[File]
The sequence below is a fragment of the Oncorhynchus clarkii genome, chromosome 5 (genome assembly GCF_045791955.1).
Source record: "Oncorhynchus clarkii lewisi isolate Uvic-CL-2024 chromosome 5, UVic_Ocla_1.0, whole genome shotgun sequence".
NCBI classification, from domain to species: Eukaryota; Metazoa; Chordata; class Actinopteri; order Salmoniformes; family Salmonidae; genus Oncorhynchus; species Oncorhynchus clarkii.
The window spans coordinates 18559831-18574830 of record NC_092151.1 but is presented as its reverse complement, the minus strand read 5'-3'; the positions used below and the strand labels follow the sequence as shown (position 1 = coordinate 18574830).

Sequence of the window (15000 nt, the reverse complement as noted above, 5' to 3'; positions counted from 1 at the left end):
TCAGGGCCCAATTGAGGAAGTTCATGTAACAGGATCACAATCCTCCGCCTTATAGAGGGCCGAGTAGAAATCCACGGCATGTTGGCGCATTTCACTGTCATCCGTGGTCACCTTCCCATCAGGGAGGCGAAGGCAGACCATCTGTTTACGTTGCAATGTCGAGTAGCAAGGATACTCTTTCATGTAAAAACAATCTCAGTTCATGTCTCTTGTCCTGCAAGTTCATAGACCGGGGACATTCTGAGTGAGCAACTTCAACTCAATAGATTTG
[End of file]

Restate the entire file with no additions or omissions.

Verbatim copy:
The sequence below is a fragment of the Oncorhynchus clarkii genome, chromosome 5 (genome assembly GCF_045791955.1).
Source record: "Oncorhynchus clarkii lewisi isolate Uvic-CL-2024 chromosome 5, UVic_Ocla_1.0, whole genome shotgun sequence".
NCBI classification, from domain to species: Eukaryota; Metazoa; Chordata; class Actinopteri; order Salmoniformes; family Salmonidae; genus Oncorhynchus; species Oncorhynchus clarkii.
The window spans coordinates 18559831-18574830 of record NC_092151.1 but is presented as its reverse complement, the minus strand read 5'-3'; the positions used below and the strand labels follow the sequence as shown (position 1 = coordinate 18574830).

Sequence of the window (15000 nt, the reverse complement as noted above, 5' to 3'; positions counted from 1 at the left end):
TCAGGGCCCAATTGAGGAAGTTCATGTAACAGGATCACAATCCTCCGCCTTATAGAGGGCCGAGTAGAAATCCACGGCATGTTGGCGCATTTCACTGTCATCCGTGGTCACCTTCCCATCAGGGAGGCGAAGGCAGACCATCTGTTTACGTTGCAATGTCGAGTAGCAAGGATACTCTTTCATGTAAAAACAATCTCAGTTCATGTCTCTTGTCCTGCAAGTTCATAGACCGGGGACATTCTGAGTGAGCAACTTCAACTCAATAGATTTG